State Representative Craig Tieszen was buried on Monday.
He died on Thanksgiving during a kayaking incident in the Cook Islands while attempting to save his brother in law.
Tieszen leaves behind a statesman’s legacy.
He wore many hats in his 68 years. He was born in Canistota, a School of Mines graduate, a Rapid City police officer and chief, state legislator and family man.
But most of all, he was there for people.
Rapid City Mayor Steve Allender says Tieszen was a rare state legislator who sought peace, despite tense political climates.
“There’s no political party that has all the answers and he realized that. So in his adversarial relationship with some of the legislators, he still respected them and he spoke of them in high regard," Allender says. "And that is quite an example to all of us, I think.”
Tieszen spent 32 years in the Rapid City Police Department, 7 of those as the police chief. He retired in 2007.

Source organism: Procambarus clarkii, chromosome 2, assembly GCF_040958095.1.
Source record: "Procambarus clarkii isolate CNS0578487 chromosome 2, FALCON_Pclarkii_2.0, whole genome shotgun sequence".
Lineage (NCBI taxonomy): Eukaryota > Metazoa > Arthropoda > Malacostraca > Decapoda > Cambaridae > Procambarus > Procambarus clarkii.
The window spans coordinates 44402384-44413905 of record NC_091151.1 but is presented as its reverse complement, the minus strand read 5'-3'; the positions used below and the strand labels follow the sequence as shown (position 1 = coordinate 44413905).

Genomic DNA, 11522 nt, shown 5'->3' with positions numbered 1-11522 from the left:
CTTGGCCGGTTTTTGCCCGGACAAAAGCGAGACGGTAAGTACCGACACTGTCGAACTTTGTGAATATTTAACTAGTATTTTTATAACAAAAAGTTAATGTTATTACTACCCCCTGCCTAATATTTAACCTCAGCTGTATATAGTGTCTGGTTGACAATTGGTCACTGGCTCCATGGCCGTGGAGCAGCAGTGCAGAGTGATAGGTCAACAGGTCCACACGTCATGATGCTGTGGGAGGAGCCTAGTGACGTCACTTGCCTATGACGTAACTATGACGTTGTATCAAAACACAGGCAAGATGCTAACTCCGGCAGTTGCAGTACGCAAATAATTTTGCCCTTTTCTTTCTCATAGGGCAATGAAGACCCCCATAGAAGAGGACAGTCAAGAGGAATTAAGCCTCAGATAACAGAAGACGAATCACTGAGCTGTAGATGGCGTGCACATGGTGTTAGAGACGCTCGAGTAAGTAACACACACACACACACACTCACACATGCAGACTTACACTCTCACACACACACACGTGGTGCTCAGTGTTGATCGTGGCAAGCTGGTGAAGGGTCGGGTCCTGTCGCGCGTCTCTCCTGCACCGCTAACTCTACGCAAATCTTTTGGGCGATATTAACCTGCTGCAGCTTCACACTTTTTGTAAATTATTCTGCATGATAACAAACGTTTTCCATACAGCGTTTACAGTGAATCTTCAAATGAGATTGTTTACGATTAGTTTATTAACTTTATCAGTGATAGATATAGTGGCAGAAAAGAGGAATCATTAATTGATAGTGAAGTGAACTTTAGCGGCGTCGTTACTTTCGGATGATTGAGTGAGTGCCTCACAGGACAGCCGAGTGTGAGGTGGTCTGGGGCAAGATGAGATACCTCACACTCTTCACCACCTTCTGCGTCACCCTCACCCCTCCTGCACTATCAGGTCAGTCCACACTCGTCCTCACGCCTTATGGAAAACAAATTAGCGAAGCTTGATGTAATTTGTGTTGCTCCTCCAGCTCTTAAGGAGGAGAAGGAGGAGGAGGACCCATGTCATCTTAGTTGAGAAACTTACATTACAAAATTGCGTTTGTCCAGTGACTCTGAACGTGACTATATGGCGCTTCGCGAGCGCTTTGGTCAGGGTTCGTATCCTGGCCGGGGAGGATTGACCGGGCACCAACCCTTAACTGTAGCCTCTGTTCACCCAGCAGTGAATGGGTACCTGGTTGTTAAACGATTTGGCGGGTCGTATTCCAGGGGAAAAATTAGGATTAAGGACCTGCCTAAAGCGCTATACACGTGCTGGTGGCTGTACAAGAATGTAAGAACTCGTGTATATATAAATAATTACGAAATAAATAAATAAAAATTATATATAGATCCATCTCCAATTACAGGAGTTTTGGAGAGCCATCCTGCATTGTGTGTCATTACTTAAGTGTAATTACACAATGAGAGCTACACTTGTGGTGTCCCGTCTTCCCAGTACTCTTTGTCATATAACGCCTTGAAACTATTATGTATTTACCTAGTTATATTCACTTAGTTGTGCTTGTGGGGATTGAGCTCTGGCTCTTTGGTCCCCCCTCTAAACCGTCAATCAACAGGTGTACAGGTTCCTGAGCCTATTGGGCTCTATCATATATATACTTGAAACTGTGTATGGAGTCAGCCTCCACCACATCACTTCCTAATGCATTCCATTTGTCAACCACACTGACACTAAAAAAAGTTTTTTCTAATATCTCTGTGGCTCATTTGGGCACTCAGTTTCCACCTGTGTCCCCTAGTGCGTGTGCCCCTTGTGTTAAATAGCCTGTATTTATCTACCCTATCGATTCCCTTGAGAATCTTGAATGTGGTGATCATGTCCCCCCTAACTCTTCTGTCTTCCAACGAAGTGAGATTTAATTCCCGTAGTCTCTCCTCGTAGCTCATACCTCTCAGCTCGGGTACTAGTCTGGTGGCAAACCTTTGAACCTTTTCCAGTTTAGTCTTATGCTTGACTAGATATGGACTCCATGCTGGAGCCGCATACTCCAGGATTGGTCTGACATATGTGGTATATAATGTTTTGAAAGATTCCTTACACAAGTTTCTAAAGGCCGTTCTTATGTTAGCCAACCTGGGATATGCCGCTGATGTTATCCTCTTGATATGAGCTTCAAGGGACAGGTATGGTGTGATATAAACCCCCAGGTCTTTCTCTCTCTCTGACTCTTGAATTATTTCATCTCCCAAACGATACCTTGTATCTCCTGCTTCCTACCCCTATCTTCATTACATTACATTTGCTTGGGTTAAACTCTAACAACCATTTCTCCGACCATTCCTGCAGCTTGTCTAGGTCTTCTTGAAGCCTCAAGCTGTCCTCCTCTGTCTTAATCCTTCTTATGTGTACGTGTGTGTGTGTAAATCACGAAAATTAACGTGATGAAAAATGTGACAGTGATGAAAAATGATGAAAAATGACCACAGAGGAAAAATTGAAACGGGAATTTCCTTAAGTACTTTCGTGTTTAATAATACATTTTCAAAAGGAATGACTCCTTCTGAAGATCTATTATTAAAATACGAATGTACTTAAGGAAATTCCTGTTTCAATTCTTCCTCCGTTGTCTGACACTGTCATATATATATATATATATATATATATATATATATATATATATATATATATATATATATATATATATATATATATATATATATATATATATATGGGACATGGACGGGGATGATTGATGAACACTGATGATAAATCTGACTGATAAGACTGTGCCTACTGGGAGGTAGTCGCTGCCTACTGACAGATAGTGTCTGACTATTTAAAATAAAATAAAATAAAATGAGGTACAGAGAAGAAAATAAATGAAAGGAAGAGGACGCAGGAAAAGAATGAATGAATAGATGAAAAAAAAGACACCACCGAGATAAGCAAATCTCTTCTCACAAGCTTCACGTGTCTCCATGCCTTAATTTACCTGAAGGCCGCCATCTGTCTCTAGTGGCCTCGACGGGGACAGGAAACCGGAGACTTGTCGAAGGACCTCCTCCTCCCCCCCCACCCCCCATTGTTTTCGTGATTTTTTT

During Tieszen’s funeral, South Dakota Governor Dennis Daugaard says despite seeing people sometimes in their worst moments, Tieszen found the best in them.
“I think that’s why so much of his legislative service was committing to giving people second chances," Daugaard says. "He saw that once a person had paid his debts to society, the best thing we can do for them is to find a place where he can contribute in a family, in a job, in a community.”
Tieszen is buried at the Mountain View Cemetery in Rapid City.